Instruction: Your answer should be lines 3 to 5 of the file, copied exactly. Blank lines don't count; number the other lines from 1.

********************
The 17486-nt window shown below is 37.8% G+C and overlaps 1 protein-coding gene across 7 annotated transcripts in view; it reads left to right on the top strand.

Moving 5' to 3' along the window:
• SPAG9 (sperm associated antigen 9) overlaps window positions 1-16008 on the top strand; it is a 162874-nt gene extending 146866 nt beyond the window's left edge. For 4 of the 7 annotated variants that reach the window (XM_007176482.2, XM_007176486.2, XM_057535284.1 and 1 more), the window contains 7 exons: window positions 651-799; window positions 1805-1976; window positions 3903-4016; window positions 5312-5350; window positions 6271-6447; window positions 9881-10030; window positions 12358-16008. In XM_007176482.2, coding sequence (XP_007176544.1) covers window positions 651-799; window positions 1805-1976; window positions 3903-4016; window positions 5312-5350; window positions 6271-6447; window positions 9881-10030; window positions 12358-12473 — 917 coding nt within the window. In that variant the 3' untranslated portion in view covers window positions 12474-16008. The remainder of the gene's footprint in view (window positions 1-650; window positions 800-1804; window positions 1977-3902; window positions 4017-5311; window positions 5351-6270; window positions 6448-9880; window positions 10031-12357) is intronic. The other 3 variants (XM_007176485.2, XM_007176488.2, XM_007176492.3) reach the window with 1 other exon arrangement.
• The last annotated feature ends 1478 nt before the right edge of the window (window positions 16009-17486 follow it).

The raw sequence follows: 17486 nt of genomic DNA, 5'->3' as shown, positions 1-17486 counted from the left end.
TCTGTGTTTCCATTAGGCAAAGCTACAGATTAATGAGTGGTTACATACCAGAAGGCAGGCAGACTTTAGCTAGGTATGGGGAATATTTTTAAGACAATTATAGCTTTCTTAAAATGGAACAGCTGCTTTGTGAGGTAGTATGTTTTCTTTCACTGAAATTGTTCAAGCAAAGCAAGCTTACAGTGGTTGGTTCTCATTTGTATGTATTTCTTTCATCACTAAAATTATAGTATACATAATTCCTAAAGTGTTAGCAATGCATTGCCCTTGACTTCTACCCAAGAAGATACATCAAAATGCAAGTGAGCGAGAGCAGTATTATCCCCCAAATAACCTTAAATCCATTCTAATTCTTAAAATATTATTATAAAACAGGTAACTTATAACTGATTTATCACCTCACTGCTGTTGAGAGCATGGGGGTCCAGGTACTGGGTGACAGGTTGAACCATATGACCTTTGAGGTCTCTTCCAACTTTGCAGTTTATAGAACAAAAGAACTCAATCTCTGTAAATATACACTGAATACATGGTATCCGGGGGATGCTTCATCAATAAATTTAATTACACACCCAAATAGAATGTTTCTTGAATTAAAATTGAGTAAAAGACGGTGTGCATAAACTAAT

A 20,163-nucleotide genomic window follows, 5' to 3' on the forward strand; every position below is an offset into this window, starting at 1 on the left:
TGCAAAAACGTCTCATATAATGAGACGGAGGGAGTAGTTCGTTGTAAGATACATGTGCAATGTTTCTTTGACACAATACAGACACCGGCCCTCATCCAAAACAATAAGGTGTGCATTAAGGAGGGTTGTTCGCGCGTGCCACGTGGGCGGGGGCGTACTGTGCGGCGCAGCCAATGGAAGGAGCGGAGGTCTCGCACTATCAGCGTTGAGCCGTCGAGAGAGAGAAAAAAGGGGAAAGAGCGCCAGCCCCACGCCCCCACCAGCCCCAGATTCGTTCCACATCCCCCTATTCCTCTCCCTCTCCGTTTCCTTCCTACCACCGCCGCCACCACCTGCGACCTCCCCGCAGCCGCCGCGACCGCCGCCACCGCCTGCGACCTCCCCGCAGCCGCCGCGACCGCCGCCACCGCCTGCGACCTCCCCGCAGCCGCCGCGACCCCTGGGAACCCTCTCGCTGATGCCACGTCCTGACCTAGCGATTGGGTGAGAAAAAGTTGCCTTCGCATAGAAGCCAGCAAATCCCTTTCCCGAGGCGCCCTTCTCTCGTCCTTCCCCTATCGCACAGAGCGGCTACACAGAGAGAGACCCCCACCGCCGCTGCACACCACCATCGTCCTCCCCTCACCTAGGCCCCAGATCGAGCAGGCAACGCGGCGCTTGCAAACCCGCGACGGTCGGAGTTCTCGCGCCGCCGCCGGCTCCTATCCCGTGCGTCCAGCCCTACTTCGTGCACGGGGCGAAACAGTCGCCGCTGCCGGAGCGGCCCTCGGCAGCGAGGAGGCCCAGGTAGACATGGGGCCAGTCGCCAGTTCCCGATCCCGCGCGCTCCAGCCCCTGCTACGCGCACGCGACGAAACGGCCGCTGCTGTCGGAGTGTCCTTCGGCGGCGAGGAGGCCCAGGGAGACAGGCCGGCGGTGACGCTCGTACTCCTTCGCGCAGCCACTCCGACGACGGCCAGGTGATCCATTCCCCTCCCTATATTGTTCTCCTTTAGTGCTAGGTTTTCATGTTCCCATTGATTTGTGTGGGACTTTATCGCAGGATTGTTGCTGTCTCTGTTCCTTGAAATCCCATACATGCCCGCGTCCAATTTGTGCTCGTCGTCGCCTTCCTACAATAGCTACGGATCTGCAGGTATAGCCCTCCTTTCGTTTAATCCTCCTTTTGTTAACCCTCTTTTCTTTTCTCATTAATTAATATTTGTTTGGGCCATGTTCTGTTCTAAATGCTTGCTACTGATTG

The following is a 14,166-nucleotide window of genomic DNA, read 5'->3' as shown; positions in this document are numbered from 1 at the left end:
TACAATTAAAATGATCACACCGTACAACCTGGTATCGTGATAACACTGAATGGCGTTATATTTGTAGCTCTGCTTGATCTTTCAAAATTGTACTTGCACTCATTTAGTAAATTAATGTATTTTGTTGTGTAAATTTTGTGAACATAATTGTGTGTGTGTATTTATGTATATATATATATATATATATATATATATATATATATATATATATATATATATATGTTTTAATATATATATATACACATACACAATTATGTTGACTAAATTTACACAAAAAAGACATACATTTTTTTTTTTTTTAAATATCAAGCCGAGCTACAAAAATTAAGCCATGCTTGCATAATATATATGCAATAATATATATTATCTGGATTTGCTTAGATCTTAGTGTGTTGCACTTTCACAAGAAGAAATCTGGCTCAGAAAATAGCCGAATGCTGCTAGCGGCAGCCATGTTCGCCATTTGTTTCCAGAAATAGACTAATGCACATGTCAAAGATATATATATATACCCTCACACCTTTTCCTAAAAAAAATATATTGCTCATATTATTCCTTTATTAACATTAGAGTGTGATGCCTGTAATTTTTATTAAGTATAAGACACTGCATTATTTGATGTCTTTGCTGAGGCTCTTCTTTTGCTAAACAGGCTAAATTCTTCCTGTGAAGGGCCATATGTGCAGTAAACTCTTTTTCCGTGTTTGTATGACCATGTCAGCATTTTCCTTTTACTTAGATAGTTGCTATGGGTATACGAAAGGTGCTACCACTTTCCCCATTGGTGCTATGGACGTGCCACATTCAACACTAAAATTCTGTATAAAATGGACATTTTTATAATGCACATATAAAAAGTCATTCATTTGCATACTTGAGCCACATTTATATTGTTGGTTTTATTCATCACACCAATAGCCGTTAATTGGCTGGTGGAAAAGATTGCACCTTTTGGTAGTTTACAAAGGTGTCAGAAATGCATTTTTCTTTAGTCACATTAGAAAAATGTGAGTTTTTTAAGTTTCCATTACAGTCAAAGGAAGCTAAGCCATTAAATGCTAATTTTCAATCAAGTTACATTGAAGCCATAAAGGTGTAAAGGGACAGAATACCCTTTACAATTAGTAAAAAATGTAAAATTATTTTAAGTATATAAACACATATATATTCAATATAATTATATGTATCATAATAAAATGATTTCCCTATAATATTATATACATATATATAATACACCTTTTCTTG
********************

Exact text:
• SPAG9 (sperm associated antigen 9) overlaps window positions 1-16008 on the top strand; it is a 162874-nt gene extending 146866 nt beyond the window's left edge. For 4 of the 7 annotated variants that reach the window (XM_007176482.2, XM_007176486.2, XM_057535284.1 and 1 more), the window contains 7 exons: window positions 651-799; window positions 1805-1976; window positions 3903-4016; window positions 5312-5350; window positions 6271-6447; window positions 9881-10030; window positions 12358-16008. In XM_007176482.2, coding sequence (XP_007176544.1) covers window positions 651-799; window positions 1805-1976; window positions 3903-4016; window positions 5312-5350; window positions 6271-6447; window positions 9881-10030; window positions 12358-12473 — 917 coding nt within the window. In that variant the 3' untranslated portion in view covers window positions 12474-16008. The remainder of the gene's footprint in view (window positions 1-650; window positions 800-1804; window positions 1977-3902; window positions 4017-5311; window positions 5351-6270; window positions 6448-9880; window positions 10031-12357) is intronic. The other 3 variants (XM_007176485.2, XM_007176488.2, XM_007176492.3) reach the window with 1 other exon arrangement.
• The last annotated feature ends 1478 nt before the right edge of the window (window positions 16009-17486 follow it).

The raw sequence follows: 17486 nt of genomic DNA, 5'->3' as shown, positions 1-17486 counted from the left end.